Dean Dwyer
It’s easy to look back 50 years ago and say, “Oh I definitely would not have done that or that or that.”....We can only judge the present. There are too many unknown variables to judge the past or the future.

Peter Shallard
I think it’s a useful thought experiment for folks today to wonder about what kinds of things history will make black and white....history is written by the victors… It would be a whole different world if Hitler had won. I’m sure we’d have the same clarity, expect maybe white would be black.

You hit on a point I think about every day – don’t the “bad guys” know that they’re on the wrong side of history, and if so, why do they persist?

Annabel Candy
I think Robert Mugabe is the new Hitler......Does anyone care about millions of Zimbabweans starving to death because of this despot?

Bea (Baya)
The question becomes do we oppose war or do we fight for peace?

We talk about this principle all the time: the ability we have to influence others when we act as non-conformists. Hitler was a non-conformist.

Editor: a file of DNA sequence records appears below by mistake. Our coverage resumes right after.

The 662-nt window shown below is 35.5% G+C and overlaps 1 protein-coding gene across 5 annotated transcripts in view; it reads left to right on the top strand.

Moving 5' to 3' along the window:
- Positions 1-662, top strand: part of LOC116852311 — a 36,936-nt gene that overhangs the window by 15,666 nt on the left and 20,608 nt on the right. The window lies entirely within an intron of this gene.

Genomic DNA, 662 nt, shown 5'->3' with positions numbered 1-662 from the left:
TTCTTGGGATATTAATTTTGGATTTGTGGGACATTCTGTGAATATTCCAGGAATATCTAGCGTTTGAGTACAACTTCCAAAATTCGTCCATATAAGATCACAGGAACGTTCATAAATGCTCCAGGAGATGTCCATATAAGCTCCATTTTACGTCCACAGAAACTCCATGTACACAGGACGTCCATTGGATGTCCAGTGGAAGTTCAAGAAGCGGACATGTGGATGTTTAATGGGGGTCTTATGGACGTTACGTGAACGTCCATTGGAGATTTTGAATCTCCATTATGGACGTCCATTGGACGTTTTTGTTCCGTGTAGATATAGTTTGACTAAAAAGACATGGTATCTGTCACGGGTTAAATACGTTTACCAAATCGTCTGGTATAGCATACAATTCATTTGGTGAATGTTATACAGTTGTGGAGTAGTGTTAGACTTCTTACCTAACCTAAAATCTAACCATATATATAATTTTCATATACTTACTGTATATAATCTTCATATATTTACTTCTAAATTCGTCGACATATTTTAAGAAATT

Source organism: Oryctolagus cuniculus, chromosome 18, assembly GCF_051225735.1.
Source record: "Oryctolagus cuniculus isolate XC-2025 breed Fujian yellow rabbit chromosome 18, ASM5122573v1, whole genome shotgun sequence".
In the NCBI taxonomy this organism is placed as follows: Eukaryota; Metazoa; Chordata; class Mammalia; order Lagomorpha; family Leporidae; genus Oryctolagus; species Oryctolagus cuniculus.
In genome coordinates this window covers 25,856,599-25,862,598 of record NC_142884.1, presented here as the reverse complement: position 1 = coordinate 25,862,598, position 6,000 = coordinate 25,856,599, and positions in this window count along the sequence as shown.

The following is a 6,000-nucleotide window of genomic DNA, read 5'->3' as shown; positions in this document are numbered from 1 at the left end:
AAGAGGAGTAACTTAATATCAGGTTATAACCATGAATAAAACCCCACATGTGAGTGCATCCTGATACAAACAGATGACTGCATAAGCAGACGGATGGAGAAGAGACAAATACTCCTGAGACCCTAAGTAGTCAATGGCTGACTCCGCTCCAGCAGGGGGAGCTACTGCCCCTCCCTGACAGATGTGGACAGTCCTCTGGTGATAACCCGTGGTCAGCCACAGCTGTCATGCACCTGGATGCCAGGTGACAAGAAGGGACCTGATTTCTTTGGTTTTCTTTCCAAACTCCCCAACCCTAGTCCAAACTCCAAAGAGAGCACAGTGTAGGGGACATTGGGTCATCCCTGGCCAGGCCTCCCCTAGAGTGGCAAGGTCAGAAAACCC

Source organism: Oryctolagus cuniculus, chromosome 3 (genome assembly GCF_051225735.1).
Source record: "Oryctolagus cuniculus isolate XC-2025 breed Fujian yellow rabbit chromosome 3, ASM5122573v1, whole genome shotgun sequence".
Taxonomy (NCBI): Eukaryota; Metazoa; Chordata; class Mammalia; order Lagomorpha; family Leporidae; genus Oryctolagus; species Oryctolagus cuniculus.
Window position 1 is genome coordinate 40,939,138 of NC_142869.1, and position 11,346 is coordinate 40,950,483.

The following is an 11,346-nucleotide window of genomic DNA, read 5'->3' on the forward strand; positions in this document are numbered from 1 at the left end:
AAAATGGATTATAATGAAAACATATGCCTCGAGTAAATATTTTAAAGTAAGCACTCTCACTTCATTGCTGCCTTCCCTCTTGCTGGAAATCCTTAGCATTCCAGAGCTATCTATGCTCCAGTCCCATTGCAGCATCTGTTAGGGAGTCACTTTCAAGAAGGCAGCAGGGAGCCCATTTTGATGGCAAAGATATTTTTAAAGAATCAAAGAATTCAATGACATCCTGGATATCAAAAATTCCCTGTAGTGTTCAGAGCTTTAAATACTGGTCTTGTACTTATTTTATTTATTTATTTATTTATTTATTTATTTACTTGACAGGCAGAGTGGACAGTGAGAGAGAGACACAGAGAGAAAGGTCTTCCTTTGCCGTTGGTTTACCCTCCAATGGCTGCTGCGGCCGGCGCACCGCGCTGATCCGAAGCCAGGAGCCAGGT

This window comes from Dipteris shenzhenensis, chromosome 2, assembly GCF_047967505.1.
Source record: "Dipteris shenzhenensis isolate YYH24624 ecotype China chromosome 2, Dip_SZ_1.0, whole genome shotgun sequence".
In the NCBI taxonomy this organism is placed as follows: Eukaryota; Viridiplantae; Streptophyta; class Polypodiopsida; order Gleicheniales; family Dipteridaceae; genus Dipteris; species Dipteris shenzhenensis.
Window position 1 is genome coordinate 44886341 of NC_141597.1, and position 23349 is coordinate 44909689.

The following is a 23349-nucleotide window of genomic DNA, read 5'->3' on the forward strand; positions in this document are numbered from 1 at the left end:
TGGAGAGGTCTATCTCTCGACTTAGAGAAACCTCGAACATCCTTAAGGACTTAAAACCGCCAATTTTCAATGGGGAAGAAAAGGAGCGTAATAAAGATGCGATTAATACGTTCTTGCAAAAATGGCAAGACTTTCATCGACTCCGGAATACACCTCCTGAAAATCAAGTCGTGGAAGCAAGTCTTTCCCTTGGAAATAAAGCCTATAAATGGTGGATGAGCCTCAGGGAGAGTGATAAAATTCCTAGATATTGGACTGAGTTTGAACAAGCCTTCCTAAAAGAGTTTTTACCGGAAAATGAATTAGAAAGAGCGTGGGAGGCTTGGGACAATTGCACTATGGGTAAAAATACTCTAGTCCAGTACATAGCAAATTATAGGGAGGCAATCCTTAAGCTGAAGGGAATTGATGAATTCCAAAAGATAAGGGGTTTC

I’ve also thought many times what I would’ve done if growing up in the 60’s, if I would participate in the antiwar movement, civil rights.. and why aren’t I doing more now?

It’s easy to say you would take a stand against something that is so clearly wrong viewed decades later when the majority of people and society agree it’s wrong.

I would have hoped that people have evolved over time to embracing at a visceral level “right” and “wrong,” and an immediacy to reacting with action.

Angel Vallejo
It is just a matter of time that we face, in one way or the other, the same problem some people in modern Germany are facing. How was it possible? Did not anybody realised about what was going on with Hitler?

1 Opinion(s):


The hottest places in hell are reserved for those who in a period of moral crisis maintain their neutrality.

J.F. Kennedy